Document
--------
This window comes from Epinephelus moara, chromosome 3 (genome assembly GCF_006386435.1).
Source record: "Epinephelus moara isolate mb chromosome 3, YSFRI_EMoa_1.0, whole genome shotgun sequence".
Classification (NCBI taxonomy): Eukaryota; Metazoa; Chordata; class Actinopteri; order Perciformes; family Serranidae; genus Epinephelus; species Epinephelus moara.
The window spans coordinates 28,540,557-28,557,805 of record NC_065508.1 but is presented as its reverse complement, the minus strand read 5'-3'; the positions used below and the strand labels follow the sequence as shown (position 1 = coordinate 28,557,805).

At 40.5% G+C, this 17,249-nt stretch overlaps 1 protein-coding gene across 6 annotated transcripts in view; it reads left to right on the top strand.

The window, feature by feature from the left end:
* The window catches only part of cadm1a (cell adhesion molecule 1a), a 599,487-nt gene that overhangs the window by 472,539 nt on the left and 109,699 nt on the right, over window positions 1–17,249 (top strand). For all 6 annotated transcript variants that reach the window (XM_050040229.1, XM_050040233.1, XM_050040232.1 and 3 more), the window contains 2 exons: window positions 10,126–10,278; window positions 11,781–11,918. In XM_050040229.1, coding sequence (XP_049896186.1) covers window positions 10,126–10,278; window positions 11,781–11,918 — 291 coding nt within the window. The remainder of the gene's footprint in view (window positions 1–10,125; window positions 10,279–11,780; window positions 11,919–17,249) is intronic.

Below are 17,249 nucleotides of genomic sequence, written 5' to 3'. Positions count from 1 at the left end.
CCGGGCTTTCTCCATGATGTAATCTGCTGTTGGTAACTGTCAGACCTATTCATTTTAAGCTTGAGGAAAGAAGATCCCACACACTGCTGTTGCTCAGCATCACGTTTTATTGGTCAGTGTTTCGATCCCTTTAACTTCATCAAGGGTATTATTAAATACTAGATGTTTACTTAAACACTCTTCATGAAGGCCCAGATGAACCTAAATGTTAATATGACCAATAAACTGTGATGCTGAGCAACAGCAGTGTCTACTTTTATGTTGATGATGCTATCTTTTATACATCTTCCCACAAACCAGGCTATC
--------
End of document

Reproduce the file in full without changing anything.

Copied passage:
This window comes from Epinephelus moara, chromosome 3 (genome assembly GCF_006386435.1).
Source record: "Epinephelus moara isolate mb chromosome 3, YSFRI_EMoa_1.0, whole genome shotgun sequence".
Classification (NCBI taxonomy): Eukaryota; Metazoa; Chordata; class Actinopteri; order Perciformes; family Serranidae; genus Epinephelus; species Epinephelus moara.
The window spans coordinates 28,540,557-28,557,805 of record NC_065508.1 but is presented as its reverse complement, the minus strand read 5'-3'; the positions used below and the strand labels follow the sequence as shown (position 1 = coordinate 28,557,805).

At 40.5% G+C, this 17,249-nt stretch overlaps 1 protein-coding gene across 6 annotated transcripts in view; it reads left to right on the top strand.

The window, feature by feature from the left end:
* The window catches only part of cadm1a (cell adhesion molecule 1a), a 599,487-nt gene that overhangs the window by 472,539 nt on the left and 109,699 nt on the right, over window positions 1–17,249 (top strand). For all 6 annotated transcript variants that reach the window (XM_050040229.1, XM_050040233.1, XM_050040232.1 and 3 more), the window contains 2 exons: window positions 10,126–10,278; window positions 11,781–11,918. In XM_050040229.1, coding sequence (XP_049896186.1) covers window positions 10,126–10,278; window positions 11,781–11,918 — 291 coding nt within the window. The remainder of the gene's footprint in view (window positions 1–10,125; window positions 10,279–11,780; window positions 11,919–17,249) is intronic.

Below are 17,249 nucleotides of genomic sequence, written 5' to 3'. Positions count from 1 at the left end.
CCGGGCTTTCTCCATGATGTAATCTGCTGTTGGTAACTGTCAGACCTATTCATTTTAAGCTTGAGGAAAGAAGATCCCACACACTGCTGTTGCTCAGCATCACGTTTTATTGGTCAGTGTTTCGATCCCTTTAACTTCATCAAGGGTATTATTAAATACTAGATGTTTACTTAAACACTCTTCATGAAGGCCCAGATGAACCTAAATGTTAATATGACCAATAAACTGTGATGCTGAGCAACAGCAGTGTCTACTTTTATGTTGATGATGCTATCTTTTATACATCTTCCCACAAACCAGGCTATC